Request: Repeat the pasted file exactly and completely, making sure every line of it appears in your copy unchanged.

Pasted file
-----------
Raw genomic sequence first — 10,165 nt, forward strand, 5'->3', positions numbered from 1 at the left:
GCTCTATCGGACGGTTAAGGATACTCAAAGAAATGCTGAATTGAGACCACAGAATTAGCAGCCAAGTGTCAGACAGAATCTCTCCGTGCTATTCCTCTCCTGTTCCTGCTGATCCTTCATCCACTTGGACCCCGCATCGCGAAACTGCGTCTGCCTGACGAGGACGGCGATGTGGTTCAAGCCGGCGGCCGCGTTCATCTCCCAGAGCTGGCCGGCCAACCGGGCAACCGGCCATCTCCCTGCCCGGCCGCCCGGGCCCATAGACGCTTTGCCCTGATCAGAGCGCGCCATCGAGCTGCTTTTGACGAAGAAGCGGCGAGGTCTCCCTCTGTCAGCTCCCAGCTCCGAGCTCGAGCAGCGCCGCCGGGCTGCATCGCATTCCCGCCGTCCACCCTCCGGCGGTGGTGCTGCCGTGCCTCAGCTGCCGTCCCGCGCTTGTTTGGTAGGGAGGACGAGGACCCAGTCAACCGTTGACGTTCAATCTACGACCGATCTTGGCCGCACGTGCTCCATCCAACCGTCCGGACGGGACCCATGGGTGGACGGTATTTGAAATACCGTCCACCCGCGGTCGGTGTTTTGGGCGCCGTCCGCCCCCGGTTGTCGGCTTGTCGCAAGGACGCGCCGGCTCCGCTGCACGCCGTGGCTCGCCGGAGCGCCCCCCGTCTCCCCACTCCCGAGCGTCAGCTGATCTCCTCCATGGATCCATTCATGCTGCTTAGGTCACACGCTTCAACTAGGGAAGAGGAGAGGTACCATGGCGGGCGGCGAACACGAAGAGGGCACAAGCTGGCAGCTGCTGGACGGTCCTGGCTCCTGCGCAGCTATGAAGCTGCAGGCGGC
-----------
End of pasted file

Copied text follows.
Raw genomic sequence first — 10,165 nt, forward strand, 5'->3', positions numbered from 1 at the left:
GCTCTATCGGACGGTTAAGGATACTCAAAGAAATGCTGAATTGAGACCACAGAATTAGCAGCCAAGTGTCAGACAGAATCTCTCCGTGCTATTCCTCTCCTGTTCCTGCTGATCCTTCATCCACTTGGACCCCGCATCGCGAAACTGCGTCTGCCTGACGAGGACGGCGATGTGGTTCAAGCCGGCGGCCGCGTTCATCTCCCAGAGCTGGCCGGCCAACCGGGCAACCGGCCATCTCCCTGCCCGGCCGCCCGGGCCCATAGACGCTTTGCCCTGATCAGAGCGCGCCATCGAGCTGCTTTTGACGAAGAAGCGGCGAGGTCTCCCTCTGTCAGCTCCCAGCTCCGAGCTCGAGCAGCGCCGCCGGGCTGCATCGCATTCCCGCCGTCCACCCTCCGGCGGTGGTGCTGCCGTGCCTCAGCTGCCGTCCCGCGCTTGTTTGGTAGGGAGGACGAGGACCCAGTCAACCGTTGACGTTCAATCTACGACCGATCTTGGCCGCACGTGCTCCATCCAACCGTCCGGACGGGACCCATGGGTGGACGGTATTTGAAATACCGTCCACCCGCGGTCGGTGTTTTGGGCGCCGTCCGCCCCCGGTTGTCGGCTTGTCGCAAGGACGCGCCGGCTCCGCTGCACGCCGTGGCTCGCCGGAGCGCCCCCCGTCTCCCCACTCCCGAGCGTCAGCTGATCTCCTCCATGGATCCATTCATGCTGCTTAGGTCACACGCTTCAACTAGGGAAGAGGAGAGGTACCATGGCGGGCGGCGAACACGAAGAGGGCACAAGCTGGCAGCTGCTGGACGGTCCTGGCTCCTGCGCAGCTATGAAGCTGCAGGCGGC